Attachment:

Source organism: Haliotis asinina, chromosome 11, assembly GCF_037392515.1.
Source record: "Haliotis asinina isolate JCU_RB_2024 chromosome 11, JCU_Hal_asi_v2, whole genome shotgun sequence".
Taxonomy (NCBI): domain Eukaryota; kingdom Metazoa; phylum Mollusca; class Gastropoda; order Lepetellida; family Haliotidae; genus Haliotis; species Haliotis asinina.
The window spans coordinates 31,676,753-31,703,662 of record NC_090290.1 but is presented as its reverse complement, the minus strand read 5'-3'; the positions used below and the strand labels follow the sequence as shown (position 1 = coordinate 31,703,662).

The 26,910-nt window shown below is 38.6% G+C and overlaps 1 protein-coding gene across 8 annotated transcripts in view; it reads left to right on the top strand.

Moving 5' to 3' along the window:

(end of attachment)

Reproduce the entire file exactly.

Source organism: Haliotis asinina, chromosome 11, assembly GCF_037392515.1.
Source record: "Haliotis asinina isolate JCU_RB_2024 chromosome 11, JCU_Hal_asi_v2, whole genome shotgun sequence".
Taxonomy (NCBI): domain Eukaryota; kingdom Metazoa; phylum Mollusca; class Gastropoda; order Lepetellida; family Haliotidae; genus Haliotis; species Haliotis asinina.
The window spans coordinates 31,676,753-31,703,662 of record NC_090290.1 but is presented as its reverse complement, the minus strand read 5'-3'; the positions used below and the strand labels follow the sequence as shown (position 1 = coordinate 31,703,662).

The 26,910-nt window shown below is 38.6% G+C and overlaps 1 protein-coding gene across 8 annotated transcripts in view; it reads left to right on the top strand.

Moving 5' to 3' along the window: